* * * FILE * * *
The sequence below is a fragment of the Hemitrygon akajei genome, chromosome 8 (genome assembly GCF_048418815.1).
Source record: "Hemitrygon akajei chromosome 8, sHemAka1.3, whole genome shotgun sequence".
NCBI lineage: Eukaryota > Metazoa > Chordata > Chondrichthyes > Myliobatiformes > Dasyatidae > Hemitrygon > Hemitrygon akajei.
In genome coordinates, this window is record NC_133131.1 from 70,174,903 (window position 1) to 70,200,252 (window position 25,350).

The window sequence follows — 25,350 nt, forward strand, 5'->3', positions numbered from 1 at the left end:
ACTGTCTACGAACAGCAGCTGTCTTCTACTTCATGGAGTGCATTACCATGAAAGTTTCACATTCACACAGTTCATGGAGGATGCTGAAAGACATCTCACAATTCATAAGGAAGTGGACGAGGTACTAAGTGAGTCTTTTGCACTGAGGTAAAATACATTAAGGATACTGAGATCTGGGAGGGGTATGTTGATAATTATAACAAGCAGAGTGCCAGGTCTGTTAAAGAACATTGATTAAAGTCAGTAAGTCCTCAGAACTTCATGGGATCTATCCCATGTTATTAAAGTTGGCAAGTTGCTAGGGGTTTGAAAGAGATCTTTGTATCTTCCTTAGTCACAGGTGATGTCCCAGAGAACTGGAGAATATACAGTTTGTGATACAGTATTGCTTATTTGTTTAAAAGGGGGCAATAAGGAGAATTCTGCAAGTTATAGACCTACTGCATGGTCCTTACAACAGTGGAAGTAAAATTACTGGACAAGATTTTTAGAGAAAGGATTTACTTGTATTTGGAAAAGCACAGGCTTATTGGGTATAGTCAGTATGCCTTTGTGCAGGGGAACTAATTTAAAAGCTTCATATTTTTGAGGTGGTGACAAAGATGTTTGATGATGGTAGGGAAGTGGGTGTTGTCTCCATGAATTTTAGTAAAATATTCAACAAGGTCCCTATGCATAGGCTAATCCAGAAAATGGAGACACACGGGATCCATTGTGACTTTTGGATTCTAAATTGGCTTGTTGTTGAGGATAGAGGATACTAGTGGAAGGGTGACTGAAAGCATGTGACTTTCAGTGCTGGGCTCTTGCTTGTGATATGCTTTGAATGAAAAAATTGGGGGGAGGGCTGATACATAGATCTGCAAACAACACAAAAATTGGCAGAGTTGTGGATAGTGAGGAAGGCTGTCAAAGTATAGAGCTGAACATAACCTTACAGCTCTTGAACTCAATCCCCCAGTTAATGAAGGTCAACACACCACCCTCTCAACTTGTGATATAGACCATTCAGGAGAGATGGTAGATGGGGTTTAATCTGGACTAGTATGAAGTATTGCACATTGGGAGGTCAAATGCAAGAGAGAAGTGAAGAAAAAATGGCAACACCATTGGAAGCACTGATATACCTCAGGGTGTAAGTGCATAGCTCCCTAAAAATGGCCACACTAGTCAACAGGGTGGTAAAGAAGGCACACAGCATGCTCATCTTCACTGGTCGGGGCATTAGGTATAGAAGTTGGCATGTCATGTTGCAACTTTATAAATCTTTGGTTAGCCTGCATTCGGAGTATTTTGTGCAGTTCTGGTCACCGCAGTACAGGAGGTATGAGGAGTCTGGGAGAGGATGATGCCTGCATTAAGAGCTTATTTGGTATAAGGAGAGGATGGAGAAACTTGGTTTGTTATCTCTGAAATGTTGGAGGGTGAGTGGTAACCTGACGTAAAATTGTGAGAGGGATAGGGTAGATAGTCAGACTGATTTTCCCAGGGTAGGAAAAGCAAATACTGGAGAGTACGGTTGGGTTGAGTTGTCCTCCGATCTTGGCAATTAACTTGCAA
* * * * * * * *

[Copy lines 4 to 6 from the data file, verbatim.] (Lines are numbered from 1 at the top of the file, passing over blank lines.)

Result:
In genome coordinates, this window is record NC_133131.1 from 70,174,903 (window position 1) to 70,200,252 (window position 25,350).

The window sequence follows — 25,350 nt, forward strand, 5'->3', positions numbered from 1 at the left end:
ACTGTCTACGAACAGCAGCTGTCTTCTACTTCATGGAGTGCATTACCATGAAAGTTTCACATTCACACAGTTCATGGAGGATGCTGAAAGACATCTCACAATTCATAAGGAAGTGGACGAGGTACTAAGTGAGTCTTTTGCACTGAGGTAAAATACATTAAGGATACTGAGATCTGGGAGGGGTATGTTGATAATTATAACAAGCAGAGTGCCAGGTCTGTTAAAGAACATTGATTAAAGTCAGTAAGTCCTCAGAACTTCATGGGATCTATCCCATGTTATTAAAGTTGGCAAGTTGCTAGGGGTTTGAAAGAGATCTTTGTATCTTCCTTAGTCACAGGTGATGTCCCAGAGAACTGGAGAATATACAGTTTGTGATACAGTATTGCTTATTTGTTTAAAAGGGGGCAATAAGGAGAATTCTGCAAGTTATAGACCTACTGCATGGTCCTTACAACAGTGGAAGTAAAATTACTGGACAAGATTTTTAGAGAAAGGATTTACTTGTATTTGGAAAAGCACAGGCTTATTGGGTATAGTCAGTATGCCTTTGTGCAGGGGAACTAATTTAAAAGCTTCATATTTTTGAGGTGGTGACAAAGATGTTTGATGATGGTAGGGAAGTGGGTGTTGTCTCCATGAATTTTAGTAAAATATTCAACAAGGTCCCTATGCATAGGCTAATCCAGAAAATGGAGACACACGGGATCCATTGTGACTTTTGGATTCTAAATTGGCTTGTTGTTGAGGATAGAGGATACTAGTGGAAGGGTGACTGAAAGCATGTGACTTTCAGTGCTGGGCTCTTGCTTGTGATATGCTTTGAATGAAAAAATTGGGGGGAGGGCTGATACATAGATCTGCAAACAACACAAAAATTGGCAGAGTTGTGGATAGTGAGGAAGGCTGTCAAAGTATAGAGCTGAACATAACCTTACAGCTCTTGAACTCAATCCCCCAGTTAATGAAGGTCAACACACCACCCTCTCAACTTGTGATATAGACCATTCAGGAGAGATGGTAGATGGGGTTTAATCTGGACTAGTATGAAGTATTGCACATTGGGAGGTCAAATGCAAGAGAGAAGTGAAGAAAAAATGGCAACACCATTGGAAGCACTGATATACCTCAGGGTGTAAGTGCATAGCTCCCTAAAAATGGCCACACTAGTCAACAGGGTGGTAAAGAAGGCACACAGCATGCTCATCTTCACTGGTCGGGGCATTAGGTATAGAAGTTGGCATGTCATGTTGCAACTTTATAAATCTTTGGTTAGCCTGCATTCGGAGTATTTTGTGCAGTTCTGGTCACCGCAGTACAGGAGGTATGAGGAGTCTGGGAGAGGATGATGCCTGCATTAAGAGCTTATTTGGTATAAGGAGAGGATGGAGAAACTTGGTTTGTTATCTCTGAAATGTTGGAGGGTGAGTGGTAACCTGACGTAAAATTGTGAGAGGGATAGGGTAGATAGTCAGACTGATTTTCCCAGGGTAGGAAAAGCAAATACTGGAGAGTACGGTTGGGTTGAGTTGTCCTCCGATCTTGGCAATTAACTTGCAA